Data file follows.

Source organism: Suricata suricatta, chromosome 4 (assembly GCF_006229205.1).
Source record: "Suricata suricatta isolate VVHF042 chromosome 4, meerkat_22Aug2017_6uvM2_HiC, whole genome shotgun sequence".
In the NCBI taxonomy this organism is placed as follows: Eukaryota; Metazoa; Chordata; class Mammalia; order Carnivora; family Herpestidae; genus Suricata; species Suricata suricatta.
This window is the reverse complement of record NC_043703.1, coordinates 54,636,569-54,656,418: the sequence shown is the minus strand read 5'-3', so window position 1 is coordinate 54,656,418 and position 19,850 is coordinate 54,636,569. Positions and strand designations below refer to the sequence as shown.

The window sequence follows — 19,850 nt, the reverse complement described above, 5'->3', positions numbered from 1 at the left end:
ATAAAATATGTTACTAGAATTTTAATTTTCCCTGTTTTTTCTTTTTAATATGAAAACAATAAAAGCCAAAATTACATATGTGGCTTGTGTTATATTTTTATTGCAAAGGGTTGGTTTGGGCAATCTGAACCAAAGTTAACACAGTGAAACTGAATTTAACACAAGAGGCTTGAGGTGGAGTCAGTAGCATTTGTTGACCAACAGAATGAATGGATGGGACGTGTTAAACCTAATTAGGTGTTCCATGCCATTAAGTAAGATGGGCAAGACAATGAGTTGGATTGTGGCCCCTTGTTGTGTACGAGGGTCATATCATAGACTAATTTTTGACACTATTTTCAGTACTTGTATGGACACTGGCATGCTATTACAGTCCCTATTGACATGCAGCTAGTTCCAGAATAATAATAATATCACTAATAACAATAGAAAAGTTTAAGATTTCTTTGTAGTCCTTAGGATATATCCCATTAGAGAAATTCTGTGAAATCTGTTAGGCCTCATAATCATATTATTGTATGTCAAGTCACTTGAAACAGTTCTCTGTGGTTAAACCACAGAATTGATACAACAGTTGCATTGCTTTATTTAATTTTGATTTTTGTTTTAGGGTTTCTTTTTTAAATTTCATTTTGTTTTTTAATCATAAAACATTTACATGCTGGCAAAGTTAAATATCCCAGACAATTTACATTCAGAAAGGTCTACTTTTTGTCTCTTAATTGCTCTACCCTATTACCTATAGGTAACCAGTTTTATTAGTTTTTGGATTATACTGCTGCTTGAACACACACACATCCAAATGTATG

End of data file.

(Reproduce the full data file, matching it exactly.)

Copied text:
Source organism: Suricata suricatta, chromosome 4 (assembly GCF_006229205.1).
Source record: "Suricata suricatta isolate VVHF042 chromosome 4, meerkat_22Aug2017_6uvM2_HiC, whole genome shotgun sequence".
In the NCBI taxonomy this organism is placed as follows: Eukaryota; Metazoa; Chordata; class Mammalia; order Carnivora; family Herpestidae; genus Suricata; species Suricata suricatta.
This window is the reverse complement of record NC_043703.1, coordinates 54,636,569-54,656,418: the sequence shown is the minus strand read 5'-3', so window position 1 is coordinate 54,656,418 and position 19,850 is coordinate 54,636,569. Positions and strand designations below refer to the sequence as shown.

The window sequence follows — 19,850 nt, the reverse complement described above, 5'->3', positions numbered from 1 at the left end:
ATAAAATATGTTACTAGAATTTTAATTTTCCCTGTTTTTTCTTTTTAATATGAAAACAATAAAAGCCAAAATTACATATGTGGCTTGTGTTATATTTTTATTGCAAAGGGTTGGTTTGGGCAATCTGAACCAAAGTTAACACAGTGAAACTGAATTTAACACAAGAGGCTTGAGGTGGAGTCAGTAGCATTTGTTGACCAACAGAATGAATGGATGGGACGTGTTAAACCTAATTAGGTGTTCCATGCCATTAAGTAAGATGGGCAAGACAATGAGTTGGATTGTGGCCCCTTGTTGTGTACGAGGGTCATATCATAGACTAATTTTTGACACTATTTTCAGTACTTGTATGGACACTGGCATGCTATTACAGTCCCTATTGACATGCAGCTAGTTCCAGAATAATAATAATATCACTAATAACAATAGAAAAGTTTAAGATTTCTTTGTAGTCCTTAGGATATATCCCATTAGAGAAATTCTGTGAAATCTGTTAGGCCTCATAATCATATTATTGTATGTCAAGTCACTTGAAACAGTTCTCTGTGGTTAAACCACAGAATTGATACAACAGTTGCATTGCTTTATTTAATTTTGATTTTTGTTTTAGGGTTTCTTTTTTAAATTTCATTTTGTTTTTTAATCATAAAACATTTACATGCTGGCAAAGTTAAATATCCCAGACAATTTACATTCAGAAAGGTCTACTTTTTGTCTCTTAATTGCTCTACCCTATTACCTATAGGTAACCAGTTTTATTAGTTTTTGGATTATACTGCTGCTTGAACACACACACATCCAAATGTATG